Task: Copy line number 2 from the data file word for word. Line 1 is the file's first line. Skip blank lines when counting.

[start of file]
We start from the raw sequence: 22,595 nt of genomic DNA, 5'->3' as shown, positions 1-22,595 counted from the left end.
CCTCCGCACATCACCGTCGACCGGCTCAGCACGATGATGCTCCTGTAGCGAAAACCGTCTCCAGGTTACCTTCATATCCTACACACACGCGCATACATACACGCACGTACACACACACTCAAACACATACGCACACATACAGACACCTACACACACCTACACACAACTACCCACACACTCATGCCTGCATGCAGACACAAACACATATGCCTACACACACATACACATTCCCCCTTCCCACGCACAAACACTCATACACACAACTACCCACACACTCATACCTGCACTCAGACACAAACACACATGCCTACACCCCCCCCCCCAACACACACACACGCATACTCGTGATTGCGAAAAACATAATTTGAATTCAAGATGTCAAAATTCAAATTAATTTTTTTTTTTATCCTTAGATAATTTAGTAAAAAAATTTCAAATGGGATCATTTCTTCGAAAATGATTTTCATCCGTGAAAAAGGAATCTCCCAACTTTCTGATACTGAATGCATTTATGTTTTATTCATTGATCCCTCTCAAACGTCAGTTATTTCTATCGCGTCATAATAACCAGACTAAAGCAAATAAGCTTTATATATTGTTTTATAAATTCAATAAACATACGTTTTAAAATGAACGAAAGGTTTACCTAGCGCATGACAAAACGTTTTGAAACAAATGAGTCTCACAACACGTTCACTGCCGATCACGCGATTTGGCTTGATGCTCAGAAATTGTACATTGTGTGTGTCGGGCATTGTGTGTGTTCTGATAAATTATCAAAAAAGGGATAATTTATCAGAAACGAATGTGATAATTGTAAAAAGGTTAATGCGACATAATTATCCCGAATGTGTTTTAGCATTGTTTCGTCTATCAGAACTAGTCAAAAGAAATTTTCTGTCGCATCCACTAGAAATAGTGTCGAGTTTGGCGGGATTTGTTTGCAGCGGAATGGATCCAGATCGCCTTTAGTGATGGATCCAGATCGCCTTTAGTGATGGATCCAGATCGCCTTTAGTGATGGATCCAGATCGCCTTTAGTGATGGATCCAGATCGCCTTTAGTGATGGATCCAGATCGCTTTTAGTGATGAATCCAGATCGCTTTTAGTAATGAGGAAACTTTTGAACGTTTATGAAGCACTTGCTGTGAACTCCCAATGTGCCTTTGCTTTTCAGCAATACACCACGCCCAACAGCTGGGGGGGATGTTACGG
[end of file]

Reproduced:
CCTCCGCACATCACCGTCGACCGGCTCAGCACGATGATGCTCCTGTAGCGAAAACCGTCTCCAGGTTACCTTCATATCCTACACACACGCGCATACATACACGCACGTACACACACACTCAAACACATACGCACACATACAGACACCTACACACACCTACACACAACTACCCACACACTCATGCCTGCATGCAGACACAAACACATATGCCTACACACACATACACATTCCCCCTTCCCACGCACAAACACTCATACACACAACTACCCACACACTCATACCTGCACTCAGACACAAACACACATGCCTACACCCCCCCCCCCAACACACACACACGCATACTCGTGATTGCGAAAAACATAATTTGAATTCAAGATGTCAAAATTCAAATTAATTTTTTTTTTTATCCTTAGATAATTTAGTAAAAAAATTTCAAATGGGATCATTTCTTCGAAAATGATTTTCATCCGTGAAAAAGGAATCTCCCAACTTTCTGATACTGAATGCATTTATGTTTTATTCATTGATCCCTCTCAAACGTCAGTTATTTCTATCGCGTCATAATAACCAGACTAAAGCAAATAAGCTTTATATATTGTTTTATAAATTCAATAAACATACGTTTTAAAATGAACGAAAGGTTTACCTAGCGCATGACAAAACGTTTTGAAACAAATGAGTCTCACAACACGTTCACTGCCGATCACGCGATTTGGCTTGATGCTCAGAAATTGTACATTGTGTGTGTCGGGCATTGTGTGTGTTCTGATAAATTATCAAAAAAGGGATAATTTATCAGAAACGAATGTGATAATTGTAAAAAGGTTAATGCGACATAATTATCCCGAATGTGTTTTAGCATTGTTTCGTCTATCAGAACTAGTCAAAAGAAATTTTCTGTCGCATCCACTAGAAATAGTGTCGAGTTTGGCGGGATTTGTTTGCAGCGGAATGGATCCAGATCGCCTTTAGTGATGGATCCAGATCGCCTTTAGTGATGGATCCAGATCGCCTTTAGTGATGGATCCAGATCGCCTTTAGTGATGGATCCAGATCGCCTTTAGTGATGGATCCAGATCGCTTTTAGTGATGAATCCAGATCGCTTTTAGTAATGAGGAAACTTTTGAACGTTTATGAAGCACTTGCTGTGAACTCCCAATGTGCCTTTGCTTTTCAGCAATACACCACGCCCAACAGCTGGGGGGGATGTTACGG